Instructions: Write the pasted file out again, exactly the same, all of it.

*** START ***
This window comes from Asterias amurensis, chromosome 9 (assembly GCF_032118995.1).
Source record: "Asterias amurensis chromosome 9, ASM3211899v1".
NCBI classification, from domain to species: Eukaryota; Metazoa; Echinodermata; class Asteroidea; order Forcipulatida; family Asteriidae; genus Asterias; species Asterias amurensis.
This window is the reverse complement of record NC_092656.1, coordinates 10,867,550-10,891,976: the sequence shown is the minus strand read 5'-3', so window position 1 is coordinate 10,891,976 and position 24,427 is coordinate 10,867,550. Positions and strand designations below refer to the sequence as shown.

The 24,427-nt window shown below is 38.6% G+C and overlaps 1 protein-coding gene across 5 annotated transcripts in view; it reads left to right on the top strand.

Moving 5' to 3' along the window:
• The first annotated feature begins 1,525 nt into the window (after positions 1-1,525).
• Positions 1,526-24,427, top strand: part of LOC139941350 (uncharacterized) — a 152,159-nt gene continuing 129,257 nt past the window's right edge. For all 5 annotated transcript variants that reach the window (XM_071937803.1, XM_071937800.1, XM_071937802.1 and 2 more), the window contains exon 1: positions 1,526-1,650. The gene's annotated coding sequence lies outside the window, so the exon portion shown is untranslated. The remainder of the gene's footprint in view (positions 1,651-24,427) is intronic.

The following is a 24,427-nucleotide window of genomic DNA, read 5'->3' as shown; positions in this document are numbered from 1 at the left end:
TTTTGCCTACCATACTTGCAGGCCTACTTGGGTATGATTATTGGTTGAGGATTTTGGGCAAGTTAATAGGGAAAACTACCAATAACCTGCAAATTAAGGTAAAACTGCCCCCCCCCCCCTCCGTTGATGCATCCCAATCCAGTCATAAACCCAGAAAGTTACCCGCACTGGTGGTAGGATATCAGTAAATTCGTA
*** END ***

This window comes from Asterias amurensis, chromosome 9 (assembly GCF_032118995.1).
Source record: "Asterias amurensis chromosome 9, ASM3211899v1".
NCBI classification, from domain to species: Eukaryota; Metazoa; Echinodermata; class Asteroidea; order Forcipulatida; family Asteriidae; genus Asterias; species Asterias amurensis.
This window is the reverse complement of record NC_092656.1, coordinates 10,867,550-10,891,976: the sequence shown is the minus strand read 5'-3', so window position 1 is coordinate 10,891,976 and position 24,427 is coordinate 10,867,550. Positions and strand designations below refer to the sequence as shown.

The 24,427-nt window shown below is 38.6% G+C and overlaps 1 protein-coding gene across 5 annotated transcripts in view; it reads left to right on the top strand.

Moving 5' to 3' along the window:
• The first annotated feature begins 1,525 nt into the window (after positions 1-1,525).
• Positions 1,526-24,427, top strand: part of LOC139941350 (uncharacterized) — a 152,159-nt gene continuing 129,257 nt past the window's right edge. For all 5 annotated transcript variants that reach the window (XM_071937803.1, XM_071937800.1, XM_071937802.1 and 2 more), the window contains exon 1: positions 1,526-1,650. The gene's annotated coding sequence lies outside the window, so the exon portion shown is untranslated. The remainder of the gene's footprint in view (positions 1,651-24,427) is intronic.

The following is a 24,427-nucleotide window of genomic DNA, read 5'->3' as shown; positions in this document are numbered from 1 at the left end:
TTTTGCCTACCATACTTGCAGGCCTACTTGGGTATGATTATTGGTTGAGGATTTTGGGCAAGTTAATAGGGAAAACTACCAATAACCTGCAAATTAAGGTAAAACTGCCCCCCCCCCCCTCCGTTGATGCATCCCAATCCAGTCATAAACCCAGAAAGTTACCCGCACTGGTGGTAGGATATCAGTAAATTCGTA